Tuesday, May 22, 2007
And Easley went on: “I’m bi-ignorant.”
But not about hurricane safety. Easley knows something about hurricanes, having lived and worked on the coast in Southport, which took quite a hit from Hazel in 1954 when he was a boy in Rocky Mount and Fran in 1996 when he was attorney general.
To find out more about preparing for an emergency, go to this website (www.ReadyNC.org) and to find out about volunteer emergency response training, click here (www.citizencorps.gov).
Wednesday, May 16, 2007
Price is a former college professor, a scholarly gent regarded as a student of the House of Representatives and as thoughtful a legislator as any I have known in my 39 years of writing about North Carolina politics. As a ranking Democrat on the Appropriations Committee and chairman of the homeland security subcommittee, Price is a “Cardinal” – one of 20 House members with special clout when it comes to the budget process. He’s one reason why the Navy’s appropriation for the landing field is evaporating.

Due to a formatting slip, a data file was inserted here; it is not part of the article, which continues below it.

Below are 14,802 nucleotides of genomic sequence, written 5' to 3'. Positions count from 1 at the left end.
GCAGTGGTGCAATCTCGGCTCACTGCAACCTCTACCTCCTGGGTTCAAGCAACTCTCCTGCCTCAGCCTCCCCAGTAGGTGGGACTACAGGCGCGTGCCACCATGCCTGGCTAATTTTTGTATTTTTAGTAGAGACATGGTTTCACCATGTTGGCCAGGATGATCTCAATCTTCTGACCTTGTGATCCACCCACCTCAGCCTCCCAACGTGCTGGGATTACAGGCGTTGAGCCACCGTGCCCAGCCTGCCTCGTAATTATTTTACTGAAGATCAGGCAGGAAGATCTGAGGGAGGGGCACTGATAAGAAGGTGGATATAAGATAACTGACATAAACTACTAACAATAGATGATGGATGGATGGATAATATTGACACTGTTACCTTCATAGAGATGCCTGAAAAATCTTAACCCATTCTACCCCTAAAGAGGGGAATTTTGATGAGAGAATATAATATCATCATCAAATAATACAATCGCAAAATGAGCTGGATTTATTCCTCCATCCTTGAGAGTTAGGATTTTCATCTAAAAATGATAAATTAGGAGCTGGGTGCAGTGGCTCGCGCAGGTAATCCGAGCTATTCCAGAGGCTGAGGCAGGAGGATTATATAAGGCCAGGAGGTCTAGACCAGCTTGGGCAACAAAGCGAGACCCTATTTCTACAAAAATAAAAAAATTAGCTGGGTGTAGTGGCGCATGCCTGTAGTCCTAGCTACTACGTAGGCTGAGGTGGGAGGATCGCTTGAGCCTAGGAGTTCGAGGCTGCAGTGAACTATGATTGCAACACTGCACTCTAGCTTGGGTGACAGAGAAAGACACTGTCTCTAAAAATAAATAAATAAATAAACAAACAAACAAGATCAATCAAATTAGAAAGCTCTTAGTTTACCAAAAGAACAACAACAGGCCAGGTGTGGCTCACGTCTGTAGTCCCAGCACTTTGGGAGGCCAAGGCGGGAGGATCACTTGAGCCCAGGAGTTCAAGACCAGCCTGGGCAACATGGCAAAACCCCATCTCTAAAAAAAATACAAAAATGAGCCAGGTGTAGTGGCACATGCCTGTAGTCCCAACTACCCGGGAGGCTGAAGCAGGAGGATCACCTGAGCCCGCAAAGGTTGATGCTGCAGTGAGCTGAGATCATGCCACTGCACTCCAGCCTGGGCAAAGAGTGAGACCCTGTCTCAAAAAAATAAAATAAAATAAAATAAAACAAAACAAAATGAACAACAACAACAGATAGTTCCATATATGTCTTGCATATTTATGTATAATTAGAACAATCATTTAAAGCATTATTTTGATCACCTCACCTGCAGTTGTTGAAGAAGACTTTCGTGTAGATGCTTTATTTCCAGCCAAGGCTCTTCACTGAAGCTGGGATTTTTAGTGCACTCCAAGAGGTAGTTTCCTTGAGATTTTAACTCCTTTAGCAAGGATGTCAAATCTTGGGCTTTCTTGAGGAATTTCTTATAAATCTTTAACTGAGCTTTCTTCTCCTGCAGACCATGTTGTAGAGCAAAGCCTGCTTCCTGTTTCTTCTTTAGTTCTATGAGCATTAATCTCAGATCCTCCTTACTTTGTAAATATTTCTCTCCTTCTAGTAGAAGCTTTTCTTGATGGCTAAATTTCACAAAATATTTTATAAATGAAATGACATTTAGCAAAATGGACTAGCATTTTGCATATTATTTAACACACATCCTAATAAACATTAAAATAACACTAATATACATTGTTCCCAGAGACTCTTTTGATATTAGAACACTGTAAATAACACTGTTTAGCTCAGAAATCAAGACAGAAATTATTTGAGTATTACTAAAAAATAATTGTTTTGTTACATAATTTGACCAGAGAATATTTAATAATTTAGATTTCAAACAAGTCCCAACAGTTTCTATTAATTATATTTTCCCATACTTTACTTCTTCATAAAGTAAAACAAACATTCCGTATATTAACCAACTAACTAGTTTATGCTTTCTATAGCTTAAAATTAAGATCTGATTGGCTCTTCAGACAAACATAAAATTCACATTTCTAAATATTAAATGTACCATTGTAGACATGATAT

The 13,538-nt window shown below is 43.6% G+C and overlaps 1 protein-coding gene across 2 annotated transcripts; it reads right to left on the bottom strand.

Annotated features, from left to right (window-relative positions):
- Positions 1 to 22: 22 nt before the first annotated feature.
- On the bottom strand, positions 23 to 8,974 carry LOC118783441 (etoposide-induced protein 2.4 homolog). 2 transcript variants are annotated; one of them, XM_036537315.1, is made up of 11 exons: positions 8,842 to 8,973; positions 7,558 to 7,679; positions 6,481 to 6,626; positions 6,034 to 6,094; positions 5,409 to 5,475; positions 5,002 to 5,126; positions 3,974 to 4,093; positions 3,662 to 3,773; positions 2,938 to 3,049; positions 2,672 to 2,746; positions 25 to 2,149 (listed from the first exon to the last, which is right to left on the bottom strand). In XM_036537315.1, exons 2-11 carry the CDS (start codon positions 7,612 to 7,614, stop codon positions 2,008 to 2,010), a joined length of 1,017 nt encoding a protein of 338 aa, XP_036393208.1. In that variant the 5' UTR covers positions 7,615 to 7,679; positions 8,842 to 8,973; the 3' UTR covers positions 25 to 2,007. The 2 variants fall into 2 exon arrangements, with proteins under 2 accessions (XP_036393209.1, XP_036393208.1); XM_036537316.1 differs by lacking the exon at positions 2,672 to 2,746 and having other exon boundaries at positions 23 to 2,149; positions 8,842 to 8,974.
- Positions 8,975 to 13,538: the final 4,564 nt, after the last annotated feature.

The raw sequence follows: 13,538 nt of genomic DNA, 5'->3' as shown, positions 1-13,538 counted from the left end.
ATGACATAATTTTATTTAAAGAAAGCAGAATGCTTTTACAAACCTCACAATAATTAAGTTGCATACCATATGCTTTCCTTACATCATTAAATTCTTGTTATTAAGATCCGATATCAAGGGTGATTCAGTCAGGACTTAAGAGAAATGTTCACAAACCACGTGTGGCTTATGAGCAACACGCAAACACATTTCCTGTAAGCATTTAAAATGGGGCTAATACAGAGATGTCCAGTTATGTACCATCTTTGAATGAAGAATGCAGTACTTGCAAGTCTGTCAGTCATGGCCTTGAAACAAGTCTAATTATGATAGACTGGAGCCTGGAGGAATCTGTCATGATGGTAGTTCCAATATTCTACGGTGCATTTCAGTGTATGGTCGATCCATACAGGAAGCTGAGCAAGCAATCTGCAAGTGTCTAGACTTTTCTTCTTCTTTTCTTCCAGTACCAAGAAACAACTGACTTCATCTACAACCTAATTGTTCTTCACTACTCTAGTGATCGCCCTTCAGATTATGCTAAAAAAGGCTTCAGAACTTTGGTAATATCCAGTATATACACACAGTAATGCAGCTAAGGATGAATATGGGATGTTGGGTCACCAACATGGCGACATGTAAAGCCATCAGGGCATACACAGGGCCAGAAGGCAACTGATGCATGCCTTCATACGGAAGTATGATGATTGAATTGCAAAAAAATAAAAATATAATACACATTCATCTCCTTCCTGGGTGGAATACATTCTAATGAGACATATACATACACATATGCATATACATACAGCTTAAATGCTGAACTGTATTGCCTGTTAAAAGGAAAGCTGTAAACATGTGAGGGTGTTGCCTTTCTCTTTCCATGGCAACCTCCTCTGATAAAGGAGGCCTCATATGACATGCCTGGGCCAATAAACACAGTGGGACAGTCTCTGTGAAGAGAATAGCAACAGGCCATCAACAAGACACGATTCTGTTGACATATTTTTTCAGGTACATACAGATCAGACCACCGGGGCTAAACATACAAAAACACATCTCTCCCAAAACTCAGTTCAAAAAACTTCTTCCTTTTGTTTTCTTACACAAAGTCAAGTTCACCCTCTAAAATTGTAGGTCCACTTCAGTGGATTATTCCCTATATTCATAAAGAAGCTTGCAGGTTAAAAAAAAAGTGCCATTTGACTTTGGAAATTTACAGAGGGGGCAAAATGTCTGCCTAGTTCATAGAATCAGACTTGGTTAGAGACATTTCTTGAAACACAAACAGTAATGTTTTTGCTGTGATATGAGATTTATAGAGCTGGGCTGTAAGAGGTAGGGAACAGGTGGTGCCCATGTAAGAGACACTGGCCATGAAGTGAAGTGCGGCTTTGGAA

I don’t recall seeing him angry, hearing him raise his voice or pointing his finger about public issues. Not his style.
But in reading Price’s May 9 letter to Rear Admiral Richard Cellon, commander of the Naval Facilities Engineering Command in Norfolk, I could almost hear the rolling thunder from his written broadside. And you can imagine him ripping the Navy’s epaulettes and brass buttons off its dress blues for the way it has tried to force the outlying landing field on the site in Washington and Beaufort counties.
You can click this link to read the full seven-page bombardment of the Navy’s reasoning and its baffling failure to follow the directives of the federal courts and congress, instead “papering over very legitimate concerns” about the site. He said the Navy’s choice of the site was “grossly incompatible” with the service’s training goals because of the possibility of bird-aircraft strikes. The Navy, he went on, “would seemingly have a difficult challenge in selecting a worse site” than the one it wants.
His letter is worth reading.
Monday, May 14, 2007